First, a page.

The FCC plan to provide free wireless high-speed Internet service has been delayed over concerns of potential interference and the upset of free speech advocates who are opposed to a new censoring feature.
Federal Communications Commission Chairman Kevin Martin said that the plan will not be voted on at the June 12 meeting as first promised, but he hopes to present it in July to the full commission.
“I want to be clear that I am still very supportive of the cause of providing a lifeline broadband service across the country,” Martin said.
The new plan calls for the FCC to auction 25 megahertz of spectrum to a single bidder who would use it to build a nationwide network. The bidder would dedicate 25% of its broadband service for free wi-fi.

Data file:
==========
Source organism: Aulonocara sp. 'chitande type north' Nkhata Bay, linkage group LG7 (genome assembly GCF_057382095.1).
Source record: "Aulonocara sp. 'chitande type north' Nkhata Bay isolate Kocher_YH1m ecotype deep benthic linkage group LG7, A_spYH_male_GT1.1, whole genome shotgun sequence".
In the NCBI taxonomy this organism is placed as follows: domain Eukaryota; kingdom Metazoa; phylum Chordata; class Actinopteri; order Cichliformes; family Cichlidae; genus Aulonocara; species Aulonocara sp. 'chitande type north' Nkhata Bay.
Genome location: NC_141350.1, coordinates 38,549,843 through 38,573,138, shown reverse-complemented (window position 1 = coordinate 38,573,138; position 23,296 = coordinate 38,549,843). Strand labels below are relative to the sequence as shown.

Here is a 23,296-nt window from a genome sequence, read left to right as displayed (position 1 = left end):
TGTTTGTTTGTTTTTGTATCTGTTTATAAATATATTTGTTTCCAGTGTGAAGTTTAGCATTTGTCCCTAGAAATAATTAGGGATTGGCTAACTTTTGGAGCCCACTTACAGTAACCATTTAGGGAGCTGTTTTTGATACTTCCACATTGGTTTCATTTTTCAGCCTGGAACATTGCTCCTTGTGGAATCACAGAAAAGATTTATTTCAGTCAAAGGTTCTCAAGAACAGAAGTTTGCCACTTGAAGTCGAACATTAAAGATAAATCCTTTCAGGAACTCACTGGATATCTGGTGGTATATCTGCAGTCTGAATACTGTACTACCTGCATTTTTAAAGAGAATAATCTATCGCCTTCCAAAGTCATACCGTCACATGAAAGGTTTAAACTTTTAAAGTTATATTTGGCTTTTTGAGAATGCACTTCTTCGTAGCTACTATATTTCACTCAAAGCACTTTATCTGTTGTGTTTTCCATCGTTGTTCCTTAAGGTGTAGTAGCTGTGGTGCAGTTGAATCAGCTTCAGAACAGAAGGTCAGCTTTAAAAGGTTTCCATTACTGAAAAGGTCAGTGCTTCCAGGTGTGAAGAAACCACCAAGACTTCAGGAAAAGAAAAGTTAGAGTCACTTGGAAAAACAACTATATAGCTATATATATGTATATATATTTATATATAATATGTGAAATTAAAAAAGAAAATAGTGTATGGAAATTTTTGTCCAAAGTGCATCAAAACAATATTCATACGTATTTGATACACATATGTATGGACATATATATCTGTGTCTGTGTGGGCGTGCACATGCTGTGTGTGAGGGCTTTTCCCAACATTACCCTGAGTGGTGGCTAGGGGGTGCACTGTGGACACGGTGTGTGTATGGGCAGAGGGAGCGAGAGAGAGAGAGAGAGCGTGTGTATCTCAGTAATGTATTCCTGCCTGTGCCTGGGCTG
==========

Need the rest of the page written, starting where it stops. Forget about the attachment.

Martin said some wireless companies whose frequencies are near those of the proposed network voiced concerns that it may create interference. He also said some were worried about a plan to filter offensive content that could be accessed on the network that might be inappropriate for minors.
However, Martin supports the idea of allowing adults to opt out of the filtered censoring service.
If commissioners approve the plan at the July meeting, the auction could take place by the end of 2008.